India Is Under-Age Marriage World Capital, Says Report– Forty-six per cent of women (between the ages of 18 and 29) in India were married before the age of 18, according to the National Family Health Survey-3. It is estimated that there are 23 million child brides in the country, around 40% of child brides globally. Global human rights NGO Breakthrough, working in districts of Hazaribagh and Gaya (in Bihar) and Ranchi in Jharkhand found that over 60% of women between the ages of 20-24 were married before 18.
Breakthrough, which launched its ‘Nation Against Early Marriage’ campaign in Ranchi recently, has so far reached 35,000 women and expects to expand the campaign nationwide and target 100,000 women in the coming months. The NGO — which had spearheaded the successful ‘bell bajao‘ campaign against domestic violence — hopes to change the culture that drives and perpetuates early marriage to replace it with one where the lives, rights and personhood of girls is valued. Worldwide, 60 million girls become child brides every year, of which around 30 million belong to South Asia alone.
‘140 million child brides by 2020 likely’
According to the United Nations Population Fund (UNFPA), if the trends continue between 2011 and 2020, more than 140 million girls will become child brides, of which at least 18.5 million will be under the age of 15.
Breakthrough vice-president Sonali Khan said, “This issue came up when we were working with communities in Bihar and Jharkhand. Under-age girls are incapable of negotiating domestic violence, are deprived of early health and reproductive rights. This later has implications on child and maternal mortality.”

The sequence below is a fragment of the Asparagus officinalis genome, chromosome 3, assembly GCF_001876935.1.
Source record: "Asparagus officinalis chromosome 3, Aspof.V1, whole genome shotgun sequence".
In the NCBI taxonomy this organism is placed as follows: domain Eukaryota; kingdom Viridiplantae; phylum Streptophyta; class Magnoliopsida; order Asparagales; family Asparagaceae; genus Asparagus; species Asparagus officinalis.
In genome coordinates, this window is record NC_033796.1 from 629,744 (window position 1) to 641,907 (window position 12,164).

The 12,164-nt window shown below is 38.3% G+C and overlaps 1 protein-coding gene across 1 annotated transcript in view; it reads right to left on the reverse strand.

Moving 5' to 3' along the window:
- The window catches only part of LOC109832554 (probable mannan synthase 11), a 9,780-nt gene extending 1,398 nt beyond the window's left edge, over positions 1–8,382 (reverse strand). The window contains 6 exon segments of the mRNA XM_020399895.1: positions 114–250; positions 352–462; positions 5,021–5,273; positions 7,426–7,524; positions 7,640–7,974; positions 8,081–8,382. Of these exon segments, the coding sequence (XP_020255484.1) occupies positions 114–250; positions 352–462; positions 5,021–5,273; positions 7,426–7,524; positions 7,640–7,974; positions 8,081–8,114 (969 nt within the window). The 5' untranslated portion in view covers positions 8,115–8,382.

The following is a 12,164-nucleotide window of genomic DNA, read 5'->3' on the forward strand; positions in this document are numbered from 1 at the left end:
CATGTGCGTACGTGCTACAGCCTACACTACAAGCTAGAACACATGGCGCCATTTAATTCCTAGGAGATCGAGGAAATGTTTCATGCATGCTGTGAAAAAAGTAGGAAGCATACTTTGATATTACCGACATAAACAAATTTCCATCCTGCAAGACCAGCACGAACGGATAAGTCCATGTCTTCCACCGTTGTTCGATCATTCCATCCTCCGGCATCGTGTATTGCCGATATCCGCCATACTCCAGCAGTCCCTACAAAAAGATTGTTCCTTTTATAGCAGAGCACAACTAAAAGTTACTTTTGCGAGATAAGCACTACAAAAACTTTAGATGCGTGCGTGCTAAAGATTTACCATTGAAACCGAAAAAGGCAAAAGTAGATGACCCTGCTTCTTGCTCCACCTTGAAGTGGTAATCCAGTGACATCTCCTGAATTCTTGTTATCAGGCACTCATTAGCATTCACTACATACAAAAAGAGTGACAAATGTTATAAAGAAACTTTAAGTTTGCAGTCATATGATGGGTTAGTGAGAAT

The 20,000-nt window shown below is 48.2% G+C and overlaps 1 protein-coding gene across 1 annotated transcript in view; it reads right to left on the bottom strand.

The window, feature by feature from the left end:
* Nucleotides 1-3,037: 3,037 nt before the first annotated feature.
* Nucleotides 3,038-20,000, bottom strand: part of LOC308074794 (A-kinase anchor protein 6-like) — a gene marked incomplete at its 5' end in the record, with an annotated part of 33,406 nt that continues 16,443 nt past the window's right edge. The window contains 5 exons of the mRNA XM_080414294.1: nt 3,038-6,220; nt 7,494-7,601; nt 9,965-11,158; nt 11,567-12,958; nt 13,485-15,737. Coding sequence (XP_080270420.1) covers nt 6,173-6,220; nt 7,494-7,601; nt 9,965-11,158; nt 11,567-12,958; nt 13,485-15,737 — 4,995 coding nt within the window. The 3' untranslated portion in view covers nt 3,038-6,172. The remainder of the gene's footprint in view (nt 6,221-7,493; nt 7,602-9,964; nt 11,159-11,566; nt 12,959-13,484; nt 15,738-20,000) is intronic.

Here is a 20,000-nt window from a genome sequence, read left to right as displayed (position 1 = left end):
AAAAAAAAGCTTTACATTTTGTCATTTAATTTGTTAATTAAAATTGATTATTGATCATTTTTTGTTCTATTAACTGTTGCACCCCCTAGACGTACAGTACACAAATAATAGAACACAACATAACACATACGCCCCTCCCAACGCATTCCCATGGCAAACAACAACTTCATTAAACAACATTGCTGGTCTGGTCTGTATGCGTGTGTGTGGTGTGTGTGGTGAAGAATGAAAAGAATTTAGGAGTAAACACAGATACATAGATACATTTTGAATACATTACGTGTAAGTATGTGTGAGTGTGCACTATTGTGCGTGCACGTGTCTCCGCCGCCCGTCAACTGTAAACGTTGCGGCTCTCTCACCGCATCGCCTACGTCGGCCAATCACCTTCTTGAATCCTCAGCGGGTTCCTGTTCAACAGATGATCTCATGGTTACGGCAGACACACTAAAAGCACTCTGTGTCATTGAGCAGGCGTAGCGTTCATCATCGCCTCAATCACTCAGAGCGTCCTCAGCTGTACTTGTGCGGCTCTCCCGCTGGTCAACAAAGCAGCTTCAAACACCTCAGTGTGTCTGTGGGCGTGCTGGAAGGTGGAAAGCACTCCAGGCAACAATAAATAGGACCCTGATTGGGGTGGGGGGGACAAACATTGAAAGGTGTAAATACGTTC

According to the NGO’s data, the trend is worse in rural areas. In Jharkhand, 71% of girls in rural areas were married before 18 years compared to 33% in urban areas. In Bihar, 65.2% of girls were married before 18 years compared to 37% in urban areas.
Breakthrough is working with communities where the average age of marriage ranges between 15.1 and 16.4 and cohabitation also happens before the girl is 17. “Our on-?eld trainings that began in April 2013 have witnessed an average participation of 200 middle and high school level students per session. We have targeted fathers or male members of the family who usually make the decision for the young girl. But it is a slow process,” Khan said.
The NGO uses mobile vans, panchayats and folk theatre as medium to create communication tools.